Sisters, itself, is changing. For what passes as news here is the reconfiguration of an intersection in town and the opening of a new grocery store. The grand opening was today with a ribbon cutting, music and free French bread to customers. I stopped in to have a tour and overheard one man speaking to another, "I've seen more people I know in the last half hour than I've seen in the last month." You might think we're hard up for entertainment. Possibly true. There isn't any snow for skiing or other winter activities, cycling is essentially done and hiking, for those who can, is limited to the lower elevations.

The snowbirds are leaving in their fifth-wheels, motorhomes and trailers. The rest of us are figuring out what to do with the shortened days and longer nights. I took advantage today of semi-decent weather to get out of the house and explore. Twenty minutes east of town the desert sky brings a totally different perspective. On a warm and windy morning change is in the air.

Saturday, November 01, 2008

Jay's website.

O.K. So what have I been up to since the last post? I've ventured into the rather mysterious world of website creation. Seeing an ad on some page somewhere for a DIY website application that didn't cost an arm and a leg ($30) I bit. In the process I learned about domain name registration, hosting, FTP uploads, some html, root folders, resizing QuickTime files and importing my PhotoShelter galleries. A couple of "help me!" calls to the site finally appeared. I know it's not the slickest, seamless and elegant site on the web, and there are some amazing sites. It's enough bang for the buck for now or until I acquire a ton more knowledge. Please have a look and thanks!

Monday, October 20, 2008

The importance of documentary photography

Colin Powell, on yesterday's "Meet The Press," endorsed Barack Obama to be President of the United States and referred to this photograph in his eloquent statement. More than just making an endorsement he rejected the "anti-Islamic" prejudice that pervades the negative campaign rhetoric.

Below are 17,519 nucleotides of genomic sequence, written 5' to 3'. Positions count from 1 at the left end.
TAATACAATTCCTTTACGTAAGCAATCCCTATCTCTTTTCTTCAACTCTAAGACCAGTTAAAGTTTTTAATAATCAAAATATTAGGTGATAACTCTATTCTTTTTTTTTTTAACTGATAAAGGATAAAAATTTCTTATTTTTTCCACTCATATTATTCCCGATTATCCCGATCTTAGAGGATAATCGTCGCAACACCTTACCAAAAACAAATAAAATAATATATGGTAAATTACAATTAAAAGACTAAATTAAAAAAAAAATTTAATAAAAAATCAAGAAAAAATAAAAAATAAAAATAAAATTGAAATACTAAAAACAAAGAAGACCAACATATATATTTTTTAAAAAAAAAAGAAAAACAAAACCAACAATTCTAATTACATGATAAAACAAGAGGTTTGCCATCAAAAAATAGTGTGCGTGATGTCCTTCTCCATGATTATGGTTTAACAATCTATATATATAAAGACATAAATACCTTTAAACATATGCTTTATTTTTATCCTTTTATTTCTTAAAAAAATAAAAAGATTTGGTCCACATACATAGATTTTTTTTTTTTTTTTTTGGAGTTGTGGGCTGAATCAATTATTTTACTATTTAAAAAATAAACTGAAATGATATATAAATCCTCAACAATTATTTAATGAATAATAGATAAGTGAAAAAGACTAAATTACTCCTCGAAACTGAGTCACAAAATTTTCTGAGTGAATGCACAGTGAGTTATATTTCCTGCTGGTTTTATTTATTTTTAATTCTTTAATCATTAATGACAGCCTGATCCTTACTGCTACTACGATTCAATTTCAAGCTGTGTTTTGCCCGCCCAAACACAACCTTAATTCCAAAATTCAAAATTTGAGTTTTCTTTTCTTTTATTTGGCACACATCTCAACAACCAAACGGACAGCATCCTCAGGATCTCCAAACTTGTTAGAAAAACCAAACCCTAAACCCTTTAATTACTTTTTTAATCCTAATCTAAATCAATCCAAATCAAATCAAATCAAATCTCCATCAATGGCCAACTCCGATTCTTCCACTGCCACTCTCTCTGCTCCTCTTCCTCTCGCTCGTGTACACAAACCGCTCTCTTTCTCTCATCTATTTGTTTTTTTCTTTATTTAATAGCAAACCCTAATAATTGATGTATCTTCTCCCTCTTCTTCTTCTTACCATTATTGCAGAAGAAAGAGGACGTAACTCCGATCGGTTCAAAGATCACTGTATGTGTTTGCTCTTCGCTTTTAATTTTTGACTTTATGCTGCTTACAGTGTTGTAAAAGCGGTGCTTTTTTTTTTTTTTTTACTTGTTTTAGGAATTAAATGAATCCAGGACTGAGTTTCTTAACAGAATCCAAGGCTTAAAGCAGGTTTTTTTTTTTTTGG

Powell said, "I feel strongly about this particular point because of a picture I saw in a magazine. It was a photo-essay about troops who were serving in Iraq and Afghanistan. And one picture at the tail end of this photo essay was of a mother in Arlington Cemetery and she had her head on the headstone of her son's grave. And as the picture focused in you can see the writing on the headstone. And it gave his awards, Purple Heart, Bronze Star, showed that he died in Iraq, gave his date of birth, date of death. He was 20 years old. And then at the very top of the headstone, it didn't have a Christian cross, it didn't have a Star of David. It had a crescent and a star of the Islamic faith. And his name was Karim Rashad Sultan Khan. And he was an American, he was born in New Jersey, he was 14 at the time of 9/11 and he waited until he can go serve his country and he gave his life." Photograph for the New Yorker by Platon.

The editors at Vanity Fair have a gallery of what they consider to be the greatest "news" photographs ever made.One in the collection is this photo, left, from the Viet Nam wa by Nick Ut, Associated Press. The images are well worth seeing and contemplating their historical relevance. As with any list that attempts to define the "best of," there is plenty of room for debate. The real importance is that these images and many more like them are remembered and still being discussed. My top 25 list would include Alfred Eisenstaedt's image of the soldier kissing a nurse in Times Square, 1945, Henri Cartier-Bresson's "Gestapo Informer,"W. Eugene Smith's Minimata mother bathing her child,Stanley Forman's Pulitzer Prize image of a black man being stabbed by a white man with the American flag,, Dirck Halsted's photograph of President Clinton and Monica Lewinsky, and the Challenger shuttle explosion.
What troubles me now is that the next great news photograph may not be seen. Given the plethora of on-line 24/7 news sites that change several times a day, blogs and other means of journalistic expression, it will be harder for new photographs to enter the general consciousness. Many newspaper websites now include "pictures of the day." There are also specific websites dedicated to showing great photojournalism. The trick is that you have to know where to go to see what's being done by the world's photojournalists. is one of the best. The Digital Journalist is the best site displaying work of photographers out in the field today. It's published monthly. Noteworthy in this month's issue is the work by Callie Shell on the campaign trail with Barack Obama. Should he win these images will take on an even greater historical value. When you think about the value of documentary photography consider the world without it.

Sunday, October 05, 2008

A season of change